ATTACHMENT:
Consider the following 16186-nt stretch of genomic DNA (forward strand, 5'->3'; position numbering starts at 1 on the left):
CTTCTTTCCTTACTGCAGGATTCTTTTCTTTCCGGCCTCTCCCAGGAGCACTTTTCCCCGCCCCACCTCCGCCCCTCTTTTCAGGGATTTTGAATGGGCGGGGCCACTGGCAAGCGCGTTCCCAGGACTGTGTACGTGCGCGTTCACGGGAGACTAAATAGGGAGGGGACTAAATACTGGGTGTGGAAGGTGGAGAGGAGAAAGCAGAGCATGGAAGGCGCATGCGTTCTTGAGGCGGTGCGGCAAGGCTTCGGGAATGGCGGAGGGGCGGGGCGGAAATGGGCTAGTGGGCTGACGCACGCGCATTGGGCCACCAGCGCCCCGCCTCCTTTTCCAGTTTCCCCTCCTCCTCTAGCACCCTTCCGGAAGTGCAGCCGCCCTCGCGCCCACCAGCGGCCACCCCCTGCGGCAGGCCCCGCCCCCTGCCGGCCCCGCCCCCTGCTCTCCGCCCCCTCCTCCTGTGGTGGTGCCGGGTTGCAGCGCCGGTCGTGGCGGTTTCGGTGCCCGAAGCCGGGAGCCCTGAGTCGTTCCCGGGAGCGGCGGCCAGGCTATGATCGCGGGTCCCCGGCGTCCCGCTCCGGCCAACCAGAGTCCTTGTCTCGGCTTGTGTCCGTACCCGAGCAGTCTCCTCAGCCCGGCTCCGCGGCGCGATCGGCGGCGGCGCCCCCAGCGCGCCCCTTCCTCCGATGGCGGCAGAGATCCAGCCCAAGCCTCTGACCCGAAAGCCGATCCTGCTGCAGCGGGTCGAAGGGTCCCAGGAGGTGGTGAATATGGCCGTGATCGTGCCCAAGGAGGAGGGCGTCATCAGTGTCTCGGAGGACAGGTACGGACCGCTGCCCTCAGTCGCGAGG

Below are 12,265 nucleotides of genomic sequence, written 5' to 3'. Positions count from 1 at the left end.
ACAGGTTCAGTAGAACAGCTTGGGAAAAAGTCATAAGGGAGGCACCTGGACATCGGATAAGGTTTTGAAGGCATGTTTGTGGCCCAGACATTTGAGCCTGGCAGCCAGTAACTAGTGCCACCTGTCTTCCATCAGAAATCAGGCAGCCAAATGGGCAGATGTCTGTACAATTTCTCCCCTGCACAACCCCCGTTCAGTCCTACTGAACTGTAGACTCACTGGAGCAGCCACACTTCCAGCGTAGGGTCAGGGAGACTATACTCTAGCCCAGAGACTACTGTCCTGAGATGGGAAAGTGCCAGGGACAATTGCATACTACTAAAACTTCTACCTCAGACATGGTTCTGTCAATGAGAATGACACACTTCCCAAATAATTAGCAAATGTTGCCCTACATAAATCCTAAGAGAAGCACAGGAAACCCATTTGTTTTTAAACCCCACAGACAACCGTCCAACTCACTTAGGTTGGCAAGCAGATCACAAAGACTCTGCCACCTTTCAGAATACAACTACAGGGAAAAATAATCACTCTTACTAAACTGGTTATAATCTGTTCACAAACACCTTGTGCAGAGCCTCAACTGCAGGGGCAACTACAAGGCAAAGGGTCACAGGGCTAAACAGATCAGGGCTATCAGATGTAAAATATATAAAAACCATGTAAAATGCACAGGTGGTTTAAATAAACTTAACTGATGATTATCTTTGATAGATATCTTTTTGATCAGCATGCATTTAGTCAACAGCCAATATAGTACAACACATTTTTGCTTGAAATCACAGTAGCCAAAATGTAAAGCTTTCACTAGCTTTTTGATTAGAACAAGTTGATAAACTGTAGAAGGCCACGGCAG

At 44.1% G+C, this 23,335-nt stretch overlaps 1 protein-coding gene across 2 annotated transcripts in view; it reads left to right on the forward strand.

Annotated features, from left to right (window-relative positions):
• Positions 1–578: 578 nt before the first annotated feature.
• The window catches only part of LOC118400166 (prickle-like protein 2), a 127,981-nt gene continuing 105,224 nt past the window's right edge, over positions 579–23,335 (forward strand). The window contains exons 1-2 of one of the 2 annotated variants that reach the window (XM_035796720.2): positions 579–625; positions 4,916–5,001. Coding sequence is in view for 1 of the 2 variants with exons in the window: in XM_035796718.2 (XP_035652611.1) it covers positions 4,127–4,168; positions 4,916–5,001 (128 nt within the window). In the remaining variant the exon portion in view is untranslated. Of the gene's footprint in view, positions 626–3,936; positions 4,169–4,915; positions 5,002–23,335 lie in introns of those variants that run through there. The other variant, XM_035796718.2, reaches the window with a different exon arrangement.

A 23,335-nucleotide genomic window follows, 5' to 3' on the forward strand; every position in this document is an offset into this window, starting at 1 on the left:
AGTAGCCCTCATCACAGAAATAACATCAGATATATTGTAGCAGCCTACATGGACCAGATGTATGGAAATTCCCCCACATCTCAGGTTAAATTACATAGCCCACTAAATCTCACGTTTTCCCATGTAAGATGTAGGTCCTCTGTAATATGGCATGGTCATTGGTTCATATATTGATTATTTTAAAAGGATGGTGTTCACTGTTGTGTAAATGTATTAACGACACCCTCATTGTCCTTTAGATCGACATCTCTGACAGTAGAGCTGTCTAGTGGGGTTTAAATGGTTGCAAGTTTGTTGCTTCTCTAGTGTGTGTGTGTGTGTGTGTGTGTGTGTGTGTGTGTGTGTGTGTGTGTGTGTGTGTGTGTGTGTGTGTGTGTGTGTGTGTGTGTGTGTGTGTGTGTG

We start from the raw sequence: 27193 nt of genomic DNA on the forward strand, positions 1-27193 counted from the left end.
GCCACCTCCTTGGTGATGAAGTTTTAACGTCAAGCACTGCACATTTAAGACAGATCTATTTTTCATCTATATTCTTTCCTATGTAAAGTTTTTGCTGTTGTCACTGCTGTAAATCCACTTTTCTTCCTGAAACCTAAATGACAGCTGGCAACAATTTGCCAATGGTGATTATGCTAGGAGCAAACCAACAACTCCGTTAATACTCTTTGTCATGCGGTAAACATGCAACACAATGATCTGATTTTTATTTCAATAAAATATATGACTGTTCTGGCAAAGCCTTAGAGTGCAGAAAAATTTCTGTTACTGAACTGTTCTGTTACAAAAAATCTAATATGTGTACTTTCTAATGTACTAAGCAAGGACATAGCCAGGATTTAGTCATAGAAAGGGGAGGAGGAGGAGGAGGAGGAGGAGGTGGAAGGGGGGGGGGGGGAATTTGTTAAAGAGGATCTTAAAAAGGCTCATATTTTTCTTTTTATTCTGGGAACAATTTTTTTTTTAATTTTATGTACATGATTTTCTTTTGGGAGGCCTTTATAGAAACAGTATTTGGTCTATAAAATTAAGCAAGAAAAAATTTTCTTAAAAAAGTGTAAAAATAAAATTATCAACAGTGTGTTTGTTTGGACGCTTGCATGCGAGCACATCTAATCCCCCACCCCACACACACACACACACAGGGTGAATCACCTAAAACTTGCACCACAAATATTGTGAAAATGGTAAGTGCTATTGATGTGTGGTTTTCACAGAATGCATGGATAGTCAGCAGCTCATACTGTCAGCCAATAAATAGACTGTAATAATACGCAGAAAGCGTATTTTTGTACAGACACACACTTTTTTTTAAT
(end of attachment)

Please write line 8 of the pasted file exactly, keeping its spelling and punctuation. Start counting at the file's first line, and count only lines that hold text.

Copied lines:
• The window catches only part of LOC118400166 (prickle-like protein 2), a 127,981-nt gene continuing 105,224 nt past the window's right edge, over positions 579–23,335 (forward strand). The window contains exons 1-2 of one of the 2 annotated variants that reach the window (XM_035796720.2): positions 579–625; positions 4,916–5,001. Coding sequence is in view for 1 of the 2 variants with exons in the window: in XM_035796718.2 (XP_035652611.1) it covers positions 4,127–4,168; positions 4,916–5,001 (128 nt within the window). In the remaining variant the exon portion in view is untranslated. Of the gene's footprint in view, positions 626–3,936; positions 4,169–4,915; positions 5,002–23,335 lie in introns of those variants that run through there. The other variant, XM_035796718.2, reaches the window with a different exon arrangement.